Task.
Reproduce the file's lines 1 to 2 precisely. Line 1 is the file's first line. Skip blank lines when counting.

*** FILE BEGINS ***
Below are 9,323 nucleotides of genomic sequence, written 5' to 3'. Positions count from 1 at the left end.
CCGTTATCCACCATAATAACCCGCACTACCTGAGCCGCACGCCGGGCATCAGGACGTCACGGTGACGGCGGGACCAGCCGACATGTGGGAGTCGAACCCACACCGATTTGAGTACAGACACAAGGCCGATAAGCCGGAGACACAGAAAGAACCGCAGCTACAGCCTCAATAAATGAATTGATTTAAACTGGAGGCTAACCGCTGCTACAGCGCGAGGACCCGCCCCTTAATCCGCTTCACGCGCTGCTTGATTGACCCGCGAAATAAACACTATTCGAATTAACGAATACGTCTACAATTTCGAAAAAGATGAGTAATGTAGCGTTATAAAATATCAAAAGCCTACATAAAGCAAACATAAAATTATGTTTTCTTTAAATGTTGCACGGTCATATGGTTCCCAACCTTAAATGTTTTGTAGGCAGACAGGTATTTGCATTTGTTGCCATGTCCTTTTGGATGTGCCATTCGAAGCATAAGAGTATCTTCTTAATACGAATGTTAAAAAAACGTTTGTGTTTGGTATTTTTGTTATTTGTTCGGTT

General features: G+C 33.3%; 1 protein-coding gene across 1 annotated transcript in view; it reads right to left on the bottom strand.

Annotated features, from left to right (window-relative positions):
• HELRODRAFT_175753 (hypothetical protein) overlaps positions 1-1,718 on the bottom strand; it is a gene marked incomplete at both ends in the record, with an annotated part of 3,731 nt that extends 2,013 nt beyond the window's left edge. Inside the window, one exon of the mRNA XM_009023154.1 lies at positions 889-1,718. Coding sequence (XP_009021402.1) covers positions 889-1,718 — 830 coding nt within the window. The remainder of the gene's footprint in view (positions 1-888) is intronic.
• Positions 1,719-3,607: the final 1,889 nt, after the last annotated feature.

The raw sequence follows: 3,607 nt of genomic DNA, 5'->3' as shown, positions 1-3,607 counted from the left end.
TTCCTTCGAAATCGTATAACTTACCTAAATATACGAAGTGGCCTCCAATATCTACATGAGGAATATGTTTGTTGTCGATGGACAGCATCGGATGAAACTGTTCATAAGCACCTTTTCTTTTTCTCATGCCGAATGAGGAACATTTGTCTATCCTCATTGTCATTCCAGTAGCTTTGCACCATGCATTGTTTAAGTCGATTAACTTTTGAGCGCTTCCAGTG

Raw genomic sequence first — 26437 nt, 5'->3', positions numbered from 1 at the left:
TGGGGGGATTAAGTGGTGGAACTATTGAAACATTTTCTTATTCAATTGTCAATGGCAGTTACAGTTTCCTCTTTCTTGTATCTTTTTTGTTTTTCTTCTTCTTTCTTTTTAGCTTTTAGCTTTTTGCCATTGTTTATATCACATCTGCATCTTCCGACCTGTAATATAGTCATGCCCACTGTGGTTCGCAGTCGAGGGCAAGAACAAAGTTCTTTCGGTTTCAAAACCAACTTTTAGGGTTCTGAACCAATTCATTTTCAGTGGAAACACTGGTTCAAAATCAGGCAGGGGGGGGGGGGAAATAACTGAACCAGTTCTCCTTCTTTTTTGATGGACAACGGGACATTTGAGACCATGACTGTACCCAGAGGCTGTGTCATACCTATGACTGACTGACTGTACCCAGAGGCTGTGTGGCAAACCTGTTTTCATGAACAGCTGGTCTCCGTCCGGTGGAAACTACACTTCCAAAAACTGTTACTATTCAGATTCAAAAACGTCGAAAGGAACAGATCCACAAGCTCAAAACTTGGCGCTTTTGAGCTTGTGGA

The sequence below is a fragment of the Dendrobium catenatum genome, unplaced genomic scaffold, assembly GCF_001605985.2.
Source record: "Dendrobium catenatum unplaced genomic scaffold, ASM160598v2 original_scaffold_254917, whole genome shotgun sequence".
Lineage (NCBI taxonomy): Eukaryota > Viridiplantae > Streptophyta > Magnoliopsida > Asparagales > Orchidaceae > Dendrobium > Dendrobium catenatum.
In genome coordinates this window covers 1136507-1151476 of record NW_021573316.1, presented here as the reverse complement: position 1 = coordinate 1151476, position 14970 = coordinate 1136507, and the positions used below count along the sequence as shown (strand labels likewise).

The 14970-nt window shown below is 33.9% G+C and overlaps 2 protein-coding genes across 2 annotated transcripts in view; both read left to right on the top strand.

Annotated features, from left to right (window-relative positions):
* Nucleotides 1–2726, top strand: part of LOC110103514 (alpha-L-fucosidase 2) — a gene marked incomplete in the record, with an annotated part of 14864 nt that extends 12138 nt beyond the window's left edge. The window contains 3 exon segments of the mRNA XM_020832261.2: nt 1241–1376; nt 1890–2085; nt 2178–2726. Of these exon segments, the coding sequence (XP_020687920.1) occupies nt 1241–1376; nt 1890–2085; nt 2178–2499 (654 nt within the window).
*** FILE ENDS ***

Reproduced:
Below are 9,323 nucleotides of genomic sequence, written 5' to 3'. Positions count from 1 at the left end.
CCGTTATCCACCATAATAACCCGCACTACCTGAGCCGCACGCCGGGCATCAGGACGTCACGGTGACGGCGGGACCAGCCGACATGTGGGAGTCGAACCCACACCGATTTGAGTACAGACACAAGGCCGATAAGCCGGAGACACAGAAAGAACCGCAGCTACAGCCTCAATAAATGAATTGATTTAAACTGGAGGCTAACCGCTGCTACAGCGCGAGGACCCGCCCCTTAATCCGCTTCACGCGCTGCTTGATTGACCCGCGAAATAAACACTATTCGAATTAACGAATACGTCTACAATTTCGAAAAAGATGAGTAATGTAGCGTTATAAAATATCAAAAGCCTACATAAAGCAAACATAAAATTATGTTTTCTTTAAATGTTGCACGGTCATATGGTTCCCAACCTTAAATGTTTTGTAGGCAGACAGGTATTTGCATTTGTTGCCATGTCCTTTTGGATGTGCCATTCGAAGCATAAGAGTATCTTCTTAATACGAATGTTAAAAAAACGTTTGTGTTTGGTATTTTTGTTATTTGTTCGGTT